Art with Impact Activism through dance
Language can be limiting. To Sandra Kaufmann, the founding director of the dance program at Loyola University Chicago, that’s what makes dance so appealing: it allows for the “sublime expression of what you cannot express in words.”
Kaufmann came to this realization after signing up for “dance studies” during gym class at Lyons Township High School in Chicago’s western suburbs. She’d grown up a working-class kid in Brookfield, Illinois, “with zero artistic exposure, at all.” She never visited museums or went to concerts; on weekends, her folks took her to stock car races and demolition derbies. They didn’t know the first thing about Pirouettes. They drove motorcycles.
But their teenage daughter took to her class surprisingly quickly. “I was totally enriched by it,” she says now, from her corner office on Mundelein’s ninth floor. “To me, dance was a total activity: body, mind, spirit.” By Kaufmann’s senior year, she was training every day with a club called Eurhythmics. Northern Illinois University awarded her a scholarship for dance and health education.
A few years later, while studying abroad in London, she choreographed “A People’s Cry,” inspired by the horrors of South African apartheid. That protest piece—in which a quartet dance handcuffed—was included in the American College Dance Association’s prestigious annual festival, and the group offered Kaufmann its sole national scholarship to the Martha Graham School, a renowned modern dance company in New York City.
Kaufmann’s life trajectory had veered hard toward the arts in half-a-decade. “A path opened up for me,” she says. “Once I found the environment, I’m a person that likes to go big.”
This idea, of using dance as an aesthetic instrument of change, was forged during her training; Kaufmann’s eyes were widened by the instructors and fellow artists she met, people whose lived experiences were so unlike her own. It influenced her nine-year tenure at Graham, where she climbed the ranks from scholarship student to first company soloist to faculty instructor. She also baked it into the culture at Loyola, with a program she developed and has overseen since 2007.
The curriculum is rigorous; not unlike peers at traditional dance conservatories, Loyola students take ballet daily, drilling themselves in the finer points of pointe. That technical competence is achieved under a streamlined schedule, though, leaving room for students to enroll in liberal arts classes simultaneously, activating both sides of the brain. And a culture of activism is ever-present in their studios.
Ramblers dance at climate change conferences and in after-school programs for at-risk students. They’ve formed a dance honor society with a service mission. They’ve selected material for recitals that spotlights societal injustice. Dance at Loyola is understood as a form of rhetoric, a metaphorical voice for the voiceless. “Students have to build the megaphone, manipulating their bones and muscles,” Kaufmann says. “Then they have to be the voice behind the megaphone.”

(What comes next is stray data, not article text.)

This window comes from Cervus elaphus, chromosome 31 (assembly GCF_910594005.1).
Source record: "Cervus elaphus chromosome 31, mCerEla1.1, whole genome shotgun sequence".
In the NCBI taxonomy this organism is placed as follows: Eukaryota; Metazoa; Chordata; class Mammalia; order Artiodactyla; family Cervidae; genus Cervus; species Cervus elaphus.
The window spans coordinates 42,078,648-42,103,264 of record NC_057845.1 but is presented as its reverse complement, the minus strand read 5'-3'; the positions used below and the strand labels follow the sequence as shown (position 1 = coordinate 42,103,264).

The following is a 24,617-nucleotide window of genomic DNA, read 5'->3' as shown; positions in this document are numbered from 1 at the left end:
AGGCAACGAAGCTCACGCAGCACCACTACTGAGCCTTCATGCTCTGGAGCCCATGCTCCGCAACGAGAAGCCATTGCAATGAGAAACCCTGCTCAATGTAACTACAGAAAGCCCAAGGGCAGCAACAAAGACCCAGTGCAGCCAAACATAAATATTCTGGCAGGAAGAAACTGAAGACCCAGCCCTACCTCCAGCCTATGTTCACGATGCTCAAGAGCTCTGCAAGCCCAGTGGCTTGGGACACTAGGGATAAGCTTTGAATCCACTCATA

Wrapped in a stylish scarf on a gloomy spring morning, Kaufmann speaks enthusiastically about the development of dance at Loyola, from pie-in-the-sky proposal to a Department of Fine and Performing Arts cornerstone. When it started, there was no dedicated rehearsal space; Kaufmann laid marley flooring on the first level of Mundelein, in a nook that was previously a cafe. They held bake sales to raise funding.
Now there are three full-time faculty members, 125 students, more than 30 dedicated majors, and a sparkling stage. Rehearsal spaces in the Fine Arts Annex are overflowing with talent. Graduates are already dancing professionally.
Kaufmann hasn’t tabled her own scholarship, either. She’s long been interested in the historical preservation of dance solos, which can be passed down directly from older dancers, body to body. Kaufmann learns the steps so she can serve as “a vessel” for routines that might otherwise be lost permanently. One’s body is the archive.
Three years ago, Kaufmann co-hosted a conference at Loyola called “Framing Justice: Modernism and Social Advocacy in American Visual Arts and Dance, 1929-1945.” For it, she curated a series of solos choreographed by the New Dance Group (NDG), a pioneering and egalitarian dance collective based in Manhattan. NDG coined the phrase “dance is a weapon;” top-flight instructors performed suites with explicitly left-wing themes and, back at their school, offered cheap classes accessible to aspiring dancers of all races and incomes.
The conference was filmed, and Kaufmann was pleased with the result—it was rare to see works from that era performed together and to such high standards. Emboldened, she reached out to the Library of Congress, wondering if they might like a recording of the presentation. They did her one better, suggesting Kaufmann present the program a second time, at the Coolidge Auditorium in Washington, D.C. This past April, Kaufmann and her colleagues stepped on stage before hundreds of scholars at the Popular Culture Association’s annual conference and brought to life gestural dance sequences with legitimate historical significance.
In Kaufmann’s piece, Cante Flamenco (1944), she portrayed a feminist leader known as La Passionara, a revolutionary antagonist of the Spanish dictator Francisco Franco. It was originally created by Jane Dudley, a choreographer and prominent dancer in Martha Graham’s company—Kaufmann’s old stomping grounds. The symbolic appeal of slipping on an elegant brown costume was obvious.
Though she dances far less often than she used to, claiming with a wry smile that “everything hurts,” Kaufmann had no intention of sitting this one out. “I’d have to be needing surgery not to perform this one.”